The Global Digital Publics Initiative (GDPi) is a collaborative endeavour of the Alfred Deakin Institute and the School of Communication and Creative Arts.
We are a multidisciplinary group of scholars and draw our membership from across the fields of communication, cultural studies, criminology, digital media, anthropology, political science, sociology and creative practice.
We have diverse expertise and work with qualitative, quantitative and mixed methods approaches. Across our members are experts in large systems thinking, empirical analysis of big data, technological mapping, data visualization and social modelling, cultural analysis, immersive ethnography, critical theory and gamification.
We are driven to understand the variety of ways in which technological mediation is transforming relationships between people and places and enabling new, social and political formations, new concepts of self and personhood.
We pursue critically engaged and nuanced understandings of the distinctive power relations and inequalities at work in these processes, as well as the possibilities for transformation pursued through new digitally enabled associations.
At a time when profound destabilisations are felt across the world, we ask how might we make sense of and refigure relationships of care, belonging, and politics in transforming cultural circumstances?
Our Research Themes
Turbulence, transformation, displacement and new forms of placemaking
At the broadest level in this theme,
We look to understand how modes of communication are associated with distinctive ways of being human and organising societies.
We research transformations in relationships between persons and between persons, places and non-humans that accompany accelerations in technological mediation.
We explore the consequences of digital mediation, especially the portable forms of media that travel with persons.
We recognise that transformation can be understood via attention to the specificities of the present, as well as via longer historical and intergenerational perspectives.
We recognise ‘the global’ as a problematic category and look to identify the specificities of mediated relations, as well as the spaces of relative autonomy they might enable.
We observe that instabilities make space for dissent and disruption. We document emergent forms of community resistance, social networks, inter-faith movements and the cultivation of new affinities and empathies across distance.
Some of us document the increasingly widespread incidents of digitally mediated iconoclasm, the destruction of sacred places and heritage sites and the circulation of acts of destruction to a global public.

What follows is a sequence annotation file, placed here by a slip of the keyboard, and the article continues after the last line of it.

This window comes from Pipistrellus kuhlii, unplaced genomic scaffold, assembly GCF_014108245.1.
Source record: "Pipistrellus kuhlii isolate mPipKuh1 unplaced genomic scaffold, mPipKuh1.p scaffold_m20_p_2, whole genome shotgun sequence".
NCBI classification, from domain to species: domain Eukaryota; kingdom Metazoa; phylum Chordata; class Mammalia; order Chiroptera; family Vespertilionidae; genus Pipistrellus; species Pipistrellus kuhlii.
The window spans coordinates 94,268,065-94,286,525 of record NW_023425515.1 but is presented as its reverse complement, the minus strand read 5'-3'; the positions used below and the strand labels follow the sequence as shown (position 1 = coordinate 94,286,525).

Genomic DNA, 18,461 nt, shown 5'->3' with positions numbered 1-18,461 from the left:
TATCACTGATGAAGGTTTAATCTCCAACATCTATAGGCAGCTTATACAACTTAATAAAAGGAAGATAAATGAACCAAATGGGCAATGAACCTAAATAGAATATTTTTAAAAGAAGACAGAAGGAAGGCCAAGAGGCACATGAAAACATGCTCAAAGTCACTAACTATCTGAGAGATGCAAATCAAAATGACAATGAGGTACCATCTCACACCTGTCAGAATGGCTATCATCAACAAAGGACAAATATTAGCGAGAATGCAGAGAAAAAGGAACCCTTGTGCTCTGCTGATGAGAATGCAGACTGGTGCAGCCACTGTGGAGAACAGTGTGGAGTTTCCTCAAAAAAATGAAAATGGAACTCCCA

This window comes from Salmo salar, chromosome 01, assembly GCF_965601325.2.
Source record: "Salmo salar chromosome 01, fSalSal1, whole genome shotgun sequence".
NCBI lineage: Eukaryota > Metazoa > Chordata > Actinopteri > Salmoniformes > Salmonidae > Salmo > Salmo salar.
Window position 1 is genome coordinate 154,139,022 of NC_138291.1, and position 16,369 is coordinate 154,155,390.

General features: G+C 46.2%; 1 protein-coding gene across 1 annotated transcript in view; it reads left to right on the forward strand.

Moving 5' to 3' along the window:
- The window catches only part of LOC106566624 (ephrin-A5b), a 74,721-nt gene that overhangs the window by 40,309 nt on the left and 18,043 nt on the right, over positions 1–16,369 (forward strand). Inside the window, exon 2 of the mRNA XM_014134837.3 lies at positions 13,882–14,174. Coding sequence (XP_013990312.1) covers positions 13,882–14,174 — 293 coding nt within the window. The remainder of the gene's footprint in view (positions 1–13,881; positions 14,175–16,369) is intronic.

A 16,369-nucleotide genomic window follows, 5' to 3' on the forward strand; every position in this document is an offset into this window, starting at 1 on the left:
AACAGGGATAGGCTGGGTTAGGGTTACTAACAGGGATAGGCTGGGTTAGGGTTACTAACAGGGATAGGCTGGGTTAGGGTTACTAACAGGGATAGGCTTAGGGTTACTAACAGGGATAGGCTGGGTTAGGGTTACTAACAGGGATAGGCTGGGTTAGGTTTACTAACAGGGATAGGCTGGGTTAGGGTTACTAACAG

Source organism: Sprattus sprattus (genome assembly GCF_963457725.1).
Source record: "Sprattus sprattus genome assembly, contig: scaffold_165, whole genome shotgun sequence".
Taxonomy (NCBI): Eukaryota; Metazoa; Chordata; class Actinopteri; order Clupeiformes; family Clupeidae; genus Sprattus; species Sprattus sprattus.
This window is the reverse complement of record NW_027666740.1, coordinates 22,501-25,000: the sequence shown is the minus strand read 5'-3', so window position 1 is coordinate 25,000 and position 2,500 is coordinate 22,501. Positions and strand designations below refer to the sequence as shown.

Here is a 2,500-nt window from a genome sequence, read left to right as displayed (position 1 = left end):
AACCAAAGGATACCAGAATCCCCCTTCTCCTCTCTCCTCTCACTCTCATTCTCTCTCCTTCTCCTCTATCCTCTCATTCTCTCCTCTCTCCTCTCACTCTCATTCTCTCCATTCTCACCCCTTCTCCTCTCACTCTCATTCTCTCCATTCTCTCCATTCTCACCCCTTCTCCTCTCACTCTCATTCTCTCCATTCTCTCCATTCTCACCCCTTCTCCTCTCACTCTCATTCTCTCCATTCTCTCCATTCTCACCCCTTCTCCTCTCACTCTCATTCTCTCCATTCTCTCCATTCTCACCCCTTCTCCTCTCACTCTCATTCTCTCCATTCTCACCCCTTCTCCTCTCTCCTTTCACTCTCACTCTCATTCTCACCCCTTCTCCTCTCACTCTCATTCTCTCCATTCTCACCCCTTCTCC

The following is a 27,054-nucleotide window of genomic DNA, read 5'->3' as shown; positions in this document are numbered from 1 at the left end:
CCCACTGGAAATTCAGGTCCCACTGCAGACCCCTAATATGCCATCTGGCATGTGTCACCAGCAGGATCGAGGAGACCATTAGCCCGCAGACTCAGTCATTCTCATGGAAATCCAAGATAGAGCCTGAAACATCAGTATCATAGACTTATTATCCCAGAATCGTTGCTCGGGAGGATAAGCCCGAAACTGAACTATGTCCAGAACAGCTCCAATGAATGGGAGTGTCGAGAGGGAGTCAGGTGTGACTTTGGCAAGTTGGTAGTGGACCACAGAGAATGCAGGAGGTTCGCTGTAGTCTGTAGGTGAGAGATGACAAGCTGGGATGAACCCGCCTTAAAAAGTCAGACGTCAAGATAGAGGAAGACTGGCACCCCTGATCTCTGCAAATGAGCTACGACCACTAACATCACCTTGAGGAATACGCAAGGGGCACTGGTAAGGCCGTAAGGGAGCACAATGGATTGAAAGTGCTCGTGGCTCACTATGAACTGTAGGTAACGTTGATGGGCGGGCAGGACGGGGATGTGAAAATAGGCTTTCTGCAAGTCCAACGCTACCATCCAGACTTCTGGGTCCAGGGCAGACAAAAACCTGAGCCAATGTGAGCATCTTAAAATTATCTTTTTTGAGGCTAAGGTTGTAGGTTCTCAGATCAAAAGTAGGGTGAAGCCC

We track transformations in the workings of power, recognising that decentralised networks can be just as coercive a centralised models.
Modelling and Monitoring Citizenship and Political Culture
Under this theme:
We document transforming constellations of society, culture and state and associated relations of power.
We host substantial research expertise in participatory culture as a distinctive condition of the digital age.
We investigate the effects of digital culture on a range of organisational forms and democratic institutions.
We work with communities who are disaffected and marginalised from mainstream political processes and we explore the diverse activist movements and counter-publics that are emerging via digital communications.
We recognise that global publics are targeted and controlled, but can also produce particular material exclusions and effects.
We are interested in how digital technologies figure in the experiences of the differently abled, and in the expanding gulf between citizens and non-citizens, wealthy and poor.
Some of us are engaged by communities of interest that are largely invisible and surface temporarily. These new counter-publics adopt modes of activism that mimic the flow of digital information and require new kinds of conceptualisation.
We have research strengths in tracking transnational transformations in journalism, in understanding shifting geopolitics of media ownership, and in grappling with the consequences of the emergence of citizen-produced media.
In pursuing empirical understandings of the workings of digital media, some of us are especially focused on surveillance and securitization, and on relationships between technology, governance, and law.
The membership of the Global Digital Publics Initiative spans from across the fields of communication, cultural studies, criminology, digital media, anthropology, political science, sociology and creative practice.
Local Journalism in a Digital World
By Kristy Hess and Lisa Waller
The Dynamics of News and Indigenous Policy in Australia
By Kerry McCallum and Lisa Waller
Chinese Social Media
Edited by Mike Kent, Katie Ellis, Jian Xu